Interpretation of the Stained Glass
The two GBMC chapel windows are daring and unparalleled presentations of light which envision religious and dialogue for the 21st century.
Playful virtuosity with sweeping tonal gestures reminiscent of Franz Kline meeting Sam Francis fill the glass tableau of the artist, Peter Wm. Gray of Los Altos, California who holds a Ph.D in theology and art and whose creativity and designs have won national and international recognition.
The first window runs directly from the main lobby of the GBMC into a busy corridor where patients, staff and visitors pass, meet and constantly move. The 152 panels of four thousand pieces of hand-cut leaded glass act as a large white wave of opal or a flowing river of furrowed channels where Dr. Gray conceals and reveals medical and scientific props and instruments. Within each curve a repository of geometric shapes stand out in pools of muted color, bordered by prisms or silverstained lenses. The composition reflects the shadows of the public's movements while simultaneously emitting glances from the chapel's interior. Indeed, this wall of glass contains an active dialogue of different vectors of movement, each pulling in a horizontal direction yet centralized into harmony by the embracing folds of moss green framing.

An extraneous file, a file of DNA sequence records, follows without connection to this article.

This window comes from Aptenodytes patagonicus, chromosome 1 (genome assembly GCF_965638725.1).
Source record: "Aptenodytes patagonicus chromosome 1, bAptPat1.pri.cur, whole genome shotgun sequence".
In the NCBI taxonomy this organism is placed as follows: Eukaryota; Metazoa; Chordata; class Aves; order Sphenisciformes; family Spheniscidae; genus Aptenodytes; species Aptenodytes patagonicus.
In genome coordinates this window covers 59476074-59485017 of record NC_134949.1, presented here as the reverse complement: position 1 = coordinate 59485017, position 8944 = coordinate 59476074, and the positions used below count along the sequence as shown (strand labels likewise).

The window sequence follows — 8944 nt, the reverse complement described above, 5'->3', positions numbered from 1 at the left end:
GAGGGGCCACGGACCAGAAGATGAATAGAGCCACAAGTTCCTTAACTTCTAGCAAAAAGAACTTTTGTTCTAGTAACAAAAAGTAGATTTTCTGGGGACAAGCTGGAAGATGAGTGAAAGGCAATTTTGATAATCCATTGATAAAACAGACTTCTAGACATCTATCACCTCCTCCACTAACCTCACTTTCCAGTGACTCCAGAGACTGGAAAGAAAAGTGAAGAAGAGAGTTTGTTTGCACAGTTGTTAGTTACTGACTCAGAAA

The second window defines the interior parameter of the chapel's sanctuary and falls under the category of a "glass canvas". Gray has created a sensation of organic movement translated onto 76 panels of hand blown glass with paint equally subtracted by broad, bold stokes of acid. The sanctuary wall pulsates at night, as well as, day, constantly recreating itself from the vagaries of light-a deliberate enigmatic statement full of symbolic allusions to water, wind, light and biological fluids. "For me," states Dr. Gray, "the challenge was to discover a motif which would contain the vital exchanges of religion and science. When one really looks at the glass, one senses a cosmic display of life forces shaping us in sprays replicating the chemical evidences found on laboratory slides or the gentle underlying dance of water or a scene of a mysterious divine meeting caught at night. Each person who comes into this chapel is invited to enter into a time and space totally different from the pragmatic profile of the medical center's reality. To pray or to worship or to sit in silence here is to approach the wholly other, to intercede, to commune or to submit...here I have tried to negotiate some of nature's primal elements: fire, sand, water and light to fashion a unique ecumenical vision for the religious character of the human heart."